When working out isn’t enough, eating will be

When working out isn't enough, eating will be

I’m sure we all noticed working out is not always enough to get the results you want. I’m also sure we all know by now, a good diet is the best wingman to a genius workout regiment. Just incase you’ find yourself forgetting the basis, Washington examiner puts together a nice ground rules list for you. You can never hear this too much!



The latest news: Eating right helps your body handle potentially damaging particles called free radicals that are generated when you exercise. In a recent, headline-grabbing study, people who munched watercress daily had an easier time processing these particles after a session on a gym treadmill than those who skipped this leafy green.

Free radicals created by a moderate amount of physical activity, such as a daily, half-hour walk, or any activity under two hours a day that you are used to doing, are actually helpful. They switch on your cells’ antioxidant defenses, increasing their ability to neutralize free radicals. That keeps your cells healthier, and may be the main health benefit of physical activity. Leafy veggies like watercress, as well as kale, spinach and turnip greens, help out because they contain flavonoids that work with physical activity to increase your natural antioxidant defenses.

No matter how you exercise, combining good nutrition with regular workouts makes your heart and lungs more fit, your bones and muscles strong and lowers your risk for everything from diabetes and cancer to plus-size, elastic-waist pants.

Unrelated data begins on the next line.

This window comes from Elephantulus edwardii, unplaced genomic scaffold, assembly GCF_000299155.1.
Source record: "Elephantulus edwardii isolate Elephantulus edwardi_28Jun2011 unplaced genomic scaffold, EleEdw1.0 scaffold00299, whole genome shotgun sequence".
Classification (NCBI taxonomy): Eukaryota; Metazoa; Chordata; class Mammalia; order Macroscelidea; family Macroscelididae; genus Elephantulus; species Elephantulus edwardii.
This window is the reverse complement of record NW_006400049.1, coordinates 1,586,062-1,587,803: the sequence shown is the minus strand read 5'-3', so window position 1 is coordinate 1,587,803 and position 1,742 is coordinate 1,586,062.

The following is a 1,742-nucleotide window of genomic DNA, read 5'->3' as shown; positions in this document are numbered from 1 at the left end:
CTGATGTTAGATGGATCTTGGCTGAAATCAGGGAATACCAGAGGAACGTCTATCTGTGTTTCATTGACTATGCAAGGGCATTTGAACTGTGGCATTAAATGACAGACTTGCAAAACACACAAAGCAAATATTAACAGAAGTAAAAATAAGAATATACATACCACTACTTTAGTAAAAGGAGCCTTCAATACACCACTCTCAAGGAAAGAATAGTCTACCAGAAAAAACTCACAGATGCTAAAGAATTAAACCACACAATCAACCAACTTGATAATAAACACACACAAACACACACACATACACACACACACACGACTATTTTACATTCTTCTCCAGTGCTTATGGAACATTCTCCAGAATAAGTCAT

Greens aren’t the only edibles you should be pairing together with your comfy socks and running shoes. Here’s the lowdown on three more:

» Protein for stronger muscles: Strength-training — with resistance bands, dumbbells and hand weights, those fancy machines at the gym or even the moves that use your own body weight — is needed to maintain and build muscles. Important also: getting enough protein to build muscle. That’s something that up to one of every three men and two of every five women don’t do. Nuts, whole grains, fish, skinless chicken, beans, low- or nonfat dairy, and egg whites are all great sources. To build muscle, it helps to get some protein within an hour of doing resistance exercise. You need about 0.8 grams of protein a day for every pound you weigh — about 120 grams if you weigh 150 pounds.

» Calcium for strong bones and a healthy heart: Strength-training and weight-bearing exercise (walking, running, taking the stairs at the mall, lunges, squats, etc.) put good stress on bones and help keep your skeleton sturdy. But from your spine to the tiniest bones in your toes, your frame also needs calcium. Half of us don’t get enough of this important mineral, and even more don’t get enough vitamin D3, necessary for calcium to do its work. You need 1,000 milligrams to 1,200 milligrams (if you’re 60-plus) of calcium, and 1,000 IU to 1,200 IU (if you’re 60-plus) of D3 daily. Start with veggies such as kale and collards (you might consider nonfat dairy or milk substitutes), and add a supplement (especially needed for D3) if you’re not hitting your goals.

» Good fats make exercise a smarter choice: A sharper brain is one of the most amazing benefits of regular exercise. Moving not only encourages the growth of new cells in your noggin, it nudges these cells to form new connections, essentially lowering your risk for cognitive decline as you age. Add great fats (especially DHA omega-3s) and good fats such as olive oil, canola oil, walnuts, avocados, salmon and trout to a pre- or post-exercise diet, and you’ll help keep your mind younger.